Aging in the News – July 2022

August 2, 2022
Our news round-up from July dives into stories about older adults and tech addiction, how ageism affects health, and impr
Photo by Rick Mangun

Tech Savvy or Tech Addicted? Older Adults Are Stuck on Screens, Too

Don’t believe the stereotypes – older adults are good with technology. In fact, they might be a little too good. This piece in the Wall Street Journal profiles a few older adults and their regular interactions with their cell phones and other devices. Not only do they use their phone for a majority of the day, they also have the additional gadgets like a laptop and iPad or tablet to keep them wired. New data finds older adults spend nearly ten hours a day on their devices – leaving their kids or grandkids often intervening or even banning phones.

Read more about this dynamic today.


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How ‘Everyday Ageism’ Affects Health

Ageism comes in all different forms and whether it’s subtle or overt, studies show that ageism has a detrimental effect on the psychological and even physical health of older adults. This piece by Healthline explores how ageist beliefs that perpetuate the negative stereotypes of aging in society affect the lifestyles and health of individuals. The narrative that older adults are weaker, unattractive, and unfulfilled has been portrayed in the media and become so commonplace that people often unknowingly internalize these stereotypes. This has been found to cause chronic stress and health-related ailments.

Read more about ageism’s effects on older adults.


Image by Mikyung Lee

A Neurologist’s Tips to Protect Your Memory

It might be shocking to hear, but memory decline is not inevitable with aging. Memory is an integral part of peoples’ identities, creativity, and everyday lives. Therefore, when people have trouble with their ability to maintain or recall memories, it can be frustrating and scary. The New York Times explains some simple changes to your everyday life that could prevent such decline. Some of these recommendations might even be fun new past times, such as playing games and starting new novels.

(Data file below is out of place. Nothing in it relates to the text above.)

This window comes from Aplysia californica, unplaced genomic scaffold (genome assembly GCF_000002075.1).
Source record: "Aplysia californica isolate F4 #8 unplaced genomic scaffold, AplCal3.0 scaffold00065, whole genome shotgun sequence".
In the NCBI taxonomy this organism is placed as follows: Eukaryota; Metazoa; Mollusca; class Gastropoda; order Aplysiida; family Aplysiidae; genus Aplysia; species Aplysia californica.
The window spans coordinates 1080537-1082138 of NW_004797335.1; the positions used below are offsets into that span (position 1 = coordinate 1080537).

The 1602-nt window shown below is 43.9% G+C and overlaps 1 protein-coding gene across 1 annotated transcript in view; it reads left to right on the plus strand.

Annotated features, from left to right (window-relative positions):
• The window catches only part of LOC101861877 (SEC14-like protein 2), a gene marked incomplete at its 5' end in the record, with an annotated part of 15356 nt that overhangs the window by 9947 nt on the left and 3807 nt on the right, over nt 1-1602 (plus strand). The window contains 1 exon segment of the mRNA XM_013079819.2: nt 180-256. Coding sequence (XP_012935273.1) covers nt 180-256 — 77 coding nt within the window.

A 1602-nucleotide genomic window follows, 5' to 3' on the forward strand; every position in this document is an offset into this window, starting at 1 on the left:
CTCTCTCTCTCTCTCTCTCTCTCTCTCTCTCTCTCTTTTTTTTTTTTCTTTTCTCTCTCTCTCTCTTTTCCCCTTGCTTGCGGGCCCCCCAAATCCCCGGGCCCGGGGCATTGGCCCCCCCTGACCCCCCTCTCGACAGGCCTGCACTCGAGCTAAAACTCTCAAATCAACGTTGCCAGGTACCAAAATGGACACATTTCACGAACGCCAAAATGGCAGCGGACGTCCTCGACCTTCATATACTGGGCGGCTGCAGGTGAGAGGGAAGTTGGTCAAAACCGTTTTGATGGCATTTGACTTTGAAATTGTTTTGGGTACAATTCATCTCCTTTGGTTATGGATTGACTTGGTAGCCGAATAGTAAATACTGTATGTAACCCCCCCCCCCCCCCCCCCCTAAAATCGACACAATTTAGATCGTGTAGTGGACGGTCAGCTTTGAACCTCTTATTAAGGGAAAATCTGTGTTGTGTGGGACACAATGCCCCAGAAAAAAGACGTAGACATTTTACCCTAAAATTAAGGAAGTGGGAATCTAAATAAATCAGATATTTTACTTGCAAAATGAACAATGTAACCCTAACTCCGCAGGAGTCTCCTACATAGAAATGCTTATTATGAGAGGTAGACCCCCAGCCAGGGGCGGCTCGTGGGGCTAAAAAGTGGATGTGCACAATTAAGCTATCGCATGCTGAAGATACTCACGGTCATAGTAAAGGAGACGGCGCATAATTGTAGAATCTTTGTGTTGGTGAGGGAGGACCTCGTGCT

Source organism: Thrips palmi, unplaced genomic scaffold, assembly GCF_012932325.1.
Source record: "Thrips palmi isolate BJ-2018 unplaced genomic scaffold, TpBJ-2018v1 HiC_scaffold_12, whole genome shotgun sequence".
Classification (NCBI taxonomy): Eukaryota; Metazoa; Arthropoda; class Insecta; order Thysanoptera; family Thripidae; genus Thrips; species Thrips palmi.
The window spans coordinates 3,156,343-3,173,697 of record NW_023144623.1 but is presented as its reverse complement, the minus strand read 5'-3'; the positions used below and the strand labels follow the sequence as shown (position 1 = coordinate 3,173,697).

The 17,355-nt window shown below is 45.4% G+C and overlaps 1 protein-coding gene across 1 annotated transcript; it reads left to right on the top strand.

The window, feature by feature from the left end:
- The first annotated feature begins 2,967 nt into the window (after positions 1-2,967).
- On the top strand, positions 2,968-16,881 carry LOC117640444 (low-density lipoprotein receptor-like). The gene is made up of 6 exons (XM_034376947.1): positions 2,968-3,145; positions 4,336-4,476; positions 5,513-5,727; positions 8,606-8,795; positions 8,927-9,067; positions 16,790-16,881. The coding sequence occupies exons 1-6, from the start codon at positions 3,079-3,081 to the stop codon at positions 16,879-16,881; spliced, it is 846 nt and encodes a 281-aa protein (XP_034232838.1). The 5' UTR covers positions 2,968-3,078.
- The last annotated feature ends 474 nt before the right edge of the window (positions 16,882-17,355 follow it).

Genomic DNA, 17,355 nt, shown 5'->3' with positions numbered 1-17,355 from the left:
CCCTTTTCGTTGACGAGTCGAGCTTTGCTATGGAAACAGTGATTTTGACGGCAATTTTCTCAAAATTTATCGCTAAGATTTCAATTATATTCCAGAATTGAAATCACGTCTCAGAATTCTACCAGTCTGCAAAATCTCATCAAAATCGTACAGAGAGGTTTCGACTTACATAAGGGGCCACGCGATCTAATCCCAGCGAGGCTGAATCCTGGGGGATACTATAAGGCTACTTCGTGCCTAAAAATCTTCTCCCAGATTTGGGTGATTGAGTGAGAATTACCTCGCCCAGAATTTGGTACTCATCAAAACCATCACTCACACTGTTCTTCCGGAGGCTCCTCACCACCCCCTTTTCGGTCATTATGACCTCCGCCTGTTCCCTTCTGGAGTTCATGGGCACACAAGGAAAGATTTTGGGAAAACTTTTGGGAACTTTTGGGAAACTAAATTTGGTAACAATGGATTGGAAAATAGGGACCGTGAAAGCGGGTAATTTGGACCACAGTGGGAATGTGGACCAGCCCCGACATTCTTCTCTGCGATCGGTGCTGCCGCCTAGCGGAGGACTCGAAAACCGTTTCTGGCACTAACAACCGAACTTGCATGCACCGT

Learn more about protecting your memory.


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Seniors And Younger Adults Find Benefits in Being Roommates

Intergenerational home sharing can boost mental well-being and benefit both young and old. Citing the housing shortage and skyrocketing rents, this piece emphasizes that older adults on a fixed income and young people or college students can benefit from a shared living situation. This arrangement can look like an older adult renting out one of their rooms or sharing an apartment in a city. Both people can enjoy each other’s company while still living independently.

Read more about the health and economic benefits of intergenerational living.

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Related Conversations

Several economic factors have led more older adults to make a return to the workforce or contemplate a return. Some are looking to pad their retirement, others want to support their families, while others are looking for a way to stay connected and active in this new stage of life.
Our culture tends to create physical and emotional silos between generations, which can cause people to miss out on opportunities for connection. As our society adapts amidst this ongoing pandemic, it’s more important than ever that intergenerational partnerships be integrated into our society.

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